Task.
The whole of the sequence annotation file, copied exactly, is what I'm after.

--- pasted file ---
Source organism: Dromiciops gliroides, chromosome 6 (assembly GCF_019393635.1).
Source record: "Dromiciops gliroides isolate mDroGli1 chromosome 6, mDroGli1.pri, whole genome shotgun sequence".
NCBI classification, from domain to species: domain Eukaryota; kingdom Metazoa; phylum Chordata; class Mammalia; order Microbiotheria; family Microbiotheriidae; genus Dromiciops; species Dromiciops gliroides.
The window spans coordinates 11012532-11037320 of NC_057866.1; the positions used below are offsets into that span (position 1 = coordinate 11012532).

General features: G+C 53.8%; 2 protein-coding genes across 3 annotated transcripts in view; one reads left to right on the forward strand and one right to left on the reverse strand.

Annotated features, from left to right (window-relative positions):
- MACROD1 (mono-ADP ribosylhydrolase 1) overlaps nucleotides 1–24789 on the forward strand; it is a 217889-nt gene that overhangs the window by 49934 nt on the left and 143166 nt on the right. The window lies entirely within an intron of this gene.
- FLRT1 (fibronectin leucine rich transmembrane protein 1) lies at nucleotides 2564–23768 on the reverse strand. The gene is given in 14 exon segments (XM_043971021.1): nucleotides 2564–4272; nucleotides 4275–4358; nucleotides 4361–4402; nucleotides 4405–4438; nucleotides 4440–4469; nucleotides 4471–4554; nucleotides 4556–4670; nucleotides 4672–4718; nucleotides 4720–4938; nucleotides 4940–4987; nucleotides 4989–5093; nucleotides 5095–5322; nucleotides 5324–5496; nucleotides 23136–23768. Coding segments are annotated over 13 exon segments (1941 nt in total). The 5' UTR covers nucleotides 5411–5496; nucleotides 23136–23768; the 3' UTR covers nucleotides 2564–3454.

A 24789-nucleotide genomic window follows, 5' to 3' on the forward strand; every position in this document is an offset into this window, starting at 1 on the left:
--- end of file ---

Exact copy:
Source organism: Dromiciops gliroides, chromosome 6 (assembly GCF_019393635.1).
Source record: "Dromiciops gliroides isolate mDroGli1 chromosome 6, mDroGli1.pri, whole genome shotgun sequence".
NCBI classification, from domain to species: domain Eukaryota; kingdom Metazoa; phylum Chordata; class Mammalia; order Microbiotheria; family Microbiotheriidae; genus Dromiciops; species Dromiciops gliroides.
The window spans coordinates 11012532-11037320 of NC_057866.1; the positions used below are offsets into that span (position 1 = coordinate 11012532).

General features: G+C 53.8%; 2 protein-coding genes across 3 annotated transcripts in view; one reads left to right on the forward strand and one right to left on the reverse strand.

Annotated features, from left to right (window-relative positions):
- MACROD1 (mono-ADP ribosylhydrolase 1) overlaps nucleotides 1–24789 on the forward strand; it is a 217889-nt gene that overhangs the window by 49934 nt on the left and 143166 nt on the right. The window lies entirely within an intron of this gene.
- FLRT1 (fibronectin leucine rich transmembrane protein 1) lies at nucleotides 2564–23768 on the reverse strand. The gene is given in 14 exon segments (XM_043971021.1): nucleotides 2564–4272; nucleotides 4275–4358; nucleotides 4361–4402; nucleotides 4405–4438; nucleotides 4440–4469; nucleotides 4471–4554; nucleotides 4556–4670; nucleotides 4672–4718; nucleotides 4720–4938; nucleotides 4940–4987; nucleotides 4989–5093; nucleotides 5095–5322; nucleotides 5324–5496; nucleotides 23136–23768. Coding segments are annotated over 13 exon segments (1941 nt in total). The 5' UTR covers nucleotides 5411–5496; nucleotides 23136–23768; the 3' UTR covers nucleotides 2564–3454.

A 24789-nucleotide genomic window follows, 5' to 3' on the forward strand; every position in this document is an offset into this window, starting at 1 on the left: